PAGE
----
• Time: 1 hour 33 minutes
  • Average Moving Speed: 28.1 kmph
  • Ascent: 356 metres
Stage 21 Part1 Map

Stage 21 Part1 Map

Part 2 – Rambouillet to Paris

  • Distance: 77 km
  • Time: 3 hours 25 minutes
  • Average Moving Speed: 24.6 kmph (not bad considering the volume of traffic)
  • Ascent 641 metres
Stage 21 Map Part 2

Stage 21 Map Part 2

Finally, thank you for reading my blogs over the past 3.5 weeks. I really hope you found them interesting and a good read. But it would be great if you could open those wallets and purses and make a donation to Julia’s House – the link to the Just Giving Page can be found in the blog.

We’re off to Calais now, so I’ll speak soon (and Jacqui do you fancy a curry tonight? x)



It’s Not How You Start, Its How You Finish


Well it’s a been a couple of days since I finished the ride into Paris and I’m slowly being integrated back into a normal way of life: I’ve unpacked, washed all my clothes and have had the weekly trip to Tesco.

I eventually got home around 11pm on Friday, so there was no curry. After unloading the van, I got a chance to sit down with a cup of tea and piece of toast and watched the Jules Holland show. As you’ll probably have gathered from my blogs, I do like my music and spookily enough the first track which I heard was My Silver Lining by First Aid Kit. ITV produced a great montage of clips during this years Tour coverage and this was the backing tune, I’ve kept in on the BT vision box and have probably watched it over 100 times in the past 3 months – it’s been a real inspiration. There has been another tune which I always use for my sporting activities and for me it is always a driver and that’s: Ali in the Jungle by The Hours – just listen, absorb the lyrics and you’ll know why!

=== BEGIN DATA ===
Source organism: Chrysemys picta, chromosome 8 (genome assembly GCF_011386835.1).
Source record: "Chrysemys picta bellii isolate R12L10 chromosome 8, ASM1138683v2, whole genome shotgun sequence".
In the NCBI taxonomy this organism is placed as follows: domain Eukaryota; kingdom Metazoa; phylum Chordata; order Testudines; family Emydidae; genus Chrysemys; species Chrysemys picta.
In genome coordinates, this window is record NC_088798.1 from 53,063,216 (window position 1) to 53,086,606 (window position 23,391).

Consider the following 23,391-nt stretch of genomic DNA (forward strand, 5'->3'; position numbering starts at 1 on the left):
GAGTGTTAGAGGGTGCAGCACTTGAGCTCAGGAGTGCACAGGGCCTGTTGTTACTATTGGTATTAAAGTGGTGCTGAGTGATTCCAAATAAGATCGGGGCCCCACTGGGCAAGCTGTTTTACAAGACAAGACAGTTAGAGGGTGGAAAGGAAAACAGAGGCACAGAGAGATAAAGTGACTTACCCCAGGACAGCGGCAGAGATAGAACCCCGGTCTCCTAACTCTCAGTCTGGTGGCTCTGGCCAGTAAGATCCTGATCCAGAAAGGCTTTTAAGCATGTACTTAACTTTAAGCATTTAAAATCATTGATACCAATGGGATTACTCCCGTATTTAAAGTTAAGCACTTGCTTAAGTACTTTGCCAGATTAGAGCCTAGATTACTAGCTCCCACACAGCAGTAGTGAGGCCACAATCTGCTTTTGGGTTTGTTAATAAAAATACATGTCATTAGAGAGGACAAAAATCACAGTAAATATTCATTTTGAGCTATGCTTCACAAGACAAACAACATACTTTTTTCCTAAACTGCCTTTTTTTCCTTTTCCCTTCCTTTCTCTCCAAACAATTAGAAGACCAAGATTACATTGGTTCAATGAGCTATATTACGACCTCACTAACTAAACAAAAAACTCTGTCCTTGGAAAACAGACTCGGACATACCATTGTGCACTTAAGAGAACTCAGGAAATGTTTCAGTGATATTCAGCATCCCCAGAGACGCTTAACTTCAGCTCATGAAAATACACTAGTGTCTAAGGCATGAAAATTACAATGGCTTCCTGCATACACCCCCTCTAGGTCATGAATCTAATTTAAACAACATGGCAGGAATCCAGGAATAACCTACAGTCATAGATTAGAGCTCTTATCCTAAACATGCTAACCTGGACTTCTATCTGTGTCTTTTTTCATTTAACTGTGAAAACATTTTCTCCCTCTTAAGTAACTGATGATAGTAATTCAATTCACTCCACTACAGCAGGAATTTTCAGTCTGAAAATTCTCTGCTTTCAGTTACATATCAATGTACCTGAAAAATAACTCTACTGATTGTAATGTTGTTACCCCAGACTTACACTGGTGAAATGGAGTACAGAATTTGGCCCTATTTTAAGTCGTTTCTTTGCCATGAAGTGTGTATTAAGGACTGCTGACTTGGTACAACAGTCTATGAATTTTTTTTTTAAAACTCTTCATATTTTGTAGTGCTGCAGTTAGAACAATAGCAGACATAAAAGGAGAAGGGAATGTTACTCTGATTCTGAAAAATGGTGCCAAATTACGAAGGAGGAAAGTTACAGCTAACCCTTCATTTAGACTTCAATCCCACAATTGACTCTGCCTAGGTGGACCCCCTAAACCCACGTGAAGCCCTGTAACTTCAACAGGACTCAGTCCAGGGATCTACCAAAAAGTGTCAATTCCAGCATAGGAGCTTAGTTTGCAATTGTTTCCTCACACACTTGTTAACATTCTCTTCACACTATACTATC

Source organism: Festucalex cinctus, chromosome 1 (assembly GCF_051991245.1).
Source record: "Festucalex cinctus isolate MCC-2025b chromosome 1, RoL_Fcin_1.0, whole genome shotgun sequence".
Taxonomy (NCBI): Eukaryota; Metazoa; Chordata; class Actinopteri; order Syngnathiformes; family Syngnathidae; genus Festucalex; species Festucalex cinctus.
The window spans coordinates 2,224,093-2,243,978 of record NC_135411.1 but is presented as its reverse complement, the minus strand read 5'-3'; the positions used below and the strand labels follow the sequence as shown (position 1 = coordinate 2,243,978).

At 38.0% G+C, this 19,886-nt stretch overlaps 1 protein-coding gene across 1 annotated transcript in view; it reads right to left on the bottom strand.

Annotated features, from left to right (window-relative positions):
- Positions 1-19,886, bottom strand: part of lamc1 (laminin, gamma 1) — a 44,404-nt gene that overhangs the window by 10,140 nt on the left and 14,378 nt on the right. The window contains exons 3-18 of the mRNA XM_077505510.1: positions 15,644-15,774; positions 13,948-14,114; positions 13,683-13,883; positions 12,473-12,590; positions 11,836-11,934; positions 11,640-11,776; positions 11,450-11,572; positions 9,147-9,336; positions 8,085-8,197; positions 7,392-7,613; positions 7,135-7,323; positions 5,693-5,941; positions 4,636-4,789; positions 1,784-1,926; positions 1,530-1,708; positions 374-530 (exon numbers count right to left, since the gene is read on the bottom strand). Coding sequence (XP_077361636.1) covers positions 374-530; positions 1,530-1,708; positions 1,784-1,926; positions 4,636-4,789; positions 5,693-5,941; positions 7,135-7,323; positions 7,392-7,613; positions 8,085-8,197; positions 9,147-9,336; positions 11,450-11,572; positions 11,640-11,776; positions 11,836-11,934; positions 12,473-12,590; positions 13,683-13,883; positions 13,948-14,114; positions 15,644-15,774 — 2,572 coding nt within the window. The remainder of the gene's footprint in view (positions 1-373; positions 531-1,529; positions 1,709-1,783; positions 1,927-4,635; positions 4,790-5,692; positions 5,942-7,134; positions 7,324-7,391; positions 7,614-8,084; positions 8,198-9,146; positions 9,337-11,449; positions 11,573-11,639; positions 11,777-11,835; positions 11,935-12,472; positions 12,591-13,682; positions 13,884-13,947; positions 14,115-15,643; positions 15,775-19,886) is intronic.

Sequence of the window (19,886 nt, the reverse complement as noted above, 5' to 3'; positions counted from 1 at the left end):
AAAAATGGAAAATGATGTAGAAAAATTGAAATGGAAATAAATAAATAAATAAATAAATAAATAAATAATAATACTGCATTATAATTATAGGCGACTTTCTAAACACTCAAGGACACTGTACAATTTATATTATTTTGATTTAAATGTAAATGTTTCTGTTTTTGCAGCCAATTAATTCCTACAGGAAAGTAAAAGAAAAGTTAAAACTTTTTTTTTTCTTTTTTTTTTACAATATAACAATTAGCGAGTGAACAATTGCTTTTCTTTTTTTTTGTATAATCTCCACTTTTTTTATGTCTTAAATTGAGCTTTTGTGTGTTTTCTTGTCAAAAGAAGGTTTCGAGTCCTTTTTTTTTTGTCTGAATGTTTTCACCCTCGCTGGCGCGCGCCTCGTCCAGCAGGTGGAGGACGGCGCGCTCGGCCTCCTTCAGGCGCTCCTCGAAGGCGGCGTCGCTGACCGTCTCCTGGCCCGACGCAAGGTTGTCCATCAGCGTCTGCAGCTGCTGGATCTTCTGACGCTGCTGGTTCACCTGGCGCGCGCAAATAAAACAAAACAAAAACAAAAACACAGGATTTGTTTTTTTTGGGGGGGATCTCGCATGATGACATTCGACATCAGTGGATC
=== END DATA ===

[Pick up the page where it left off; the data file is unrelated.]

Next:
I feel very proud of myself that I didn’t take the easy road and that I handled adversity well during the challenge. It’s enforced within myself that not only did I have the physical attributes to make the challenge a success but more importantly mentally I didn’t give up and kept ploughing on. I can’t avoid the fact that I’ve been fortunate to have the weather on my side and I’ve only had one puncture on the way around and no mechanical incidents.

Although I’d thoroughly maintained and upgraded kit on my bikes prior to departure, I’d designed and planned every day in such detail and had plans ready to implement in the event of bad weather or mechanical that it wouldn’t have made a difference to the end outcome. I’m not one to believe in luck, I think you just make your own luck by being well prepared and using your judgement – in the event of the puncture I chose to ride on a particular piece of road under construction where I could have ridden on the same side as the workmen were based – so in my view that was just a poor decision.

The Bike at the Eiffel Tower Holding the Latest in Energy Drinks

The Bike at the Eiffel Tower Holding the Latest in Energy Drinks

Anyhow, I’m not one to blow my own trumpet (no innuendo meant), I’ve assimilated various stats from the challenge, some are quite surprising:

  • Total Distance Covered: 3,426.48 km
  • Total Moving Time: 135 hours 46 minutes
  • Average Moving Speed: 25.24 kmph
  • Total Ascent: 46,672 metres
  • Total Calories: 131,159
  • Number of Pedal Revolutions 606,931

Here’s the food intake on the bike which doesn’t include energy drinks:

  • 9 malt loafs
  • 105 Jaffa cakes
  • 4 boxes of Cypriot Delight
  • 8 big bags of Harribo
  • 46 bananas
  • 1.5 * 500g bags of peanuts
  • 2 * 150 gram bags of dried berries
  • 40 cereal bars
  • 30 energy gels

I’d also like to add a few words about France, I really enjoyed my stay and met some really friendly and helpful people – it is odd that we’re only 30 odd miles apart yet we have such different cultures. Language is the biggest barrier and where possible I tried to converse – but it’s not easy when you don’t have a full vocabulary and the words are coming out faster than a greyhound from the traps.

Without being extravagant ,the food has been really good and I miss my continental breakfast, so it’s back to porridge again. The landscape has also been breath taking and I’m missing the quiet agricultural roads and high mountain passes already.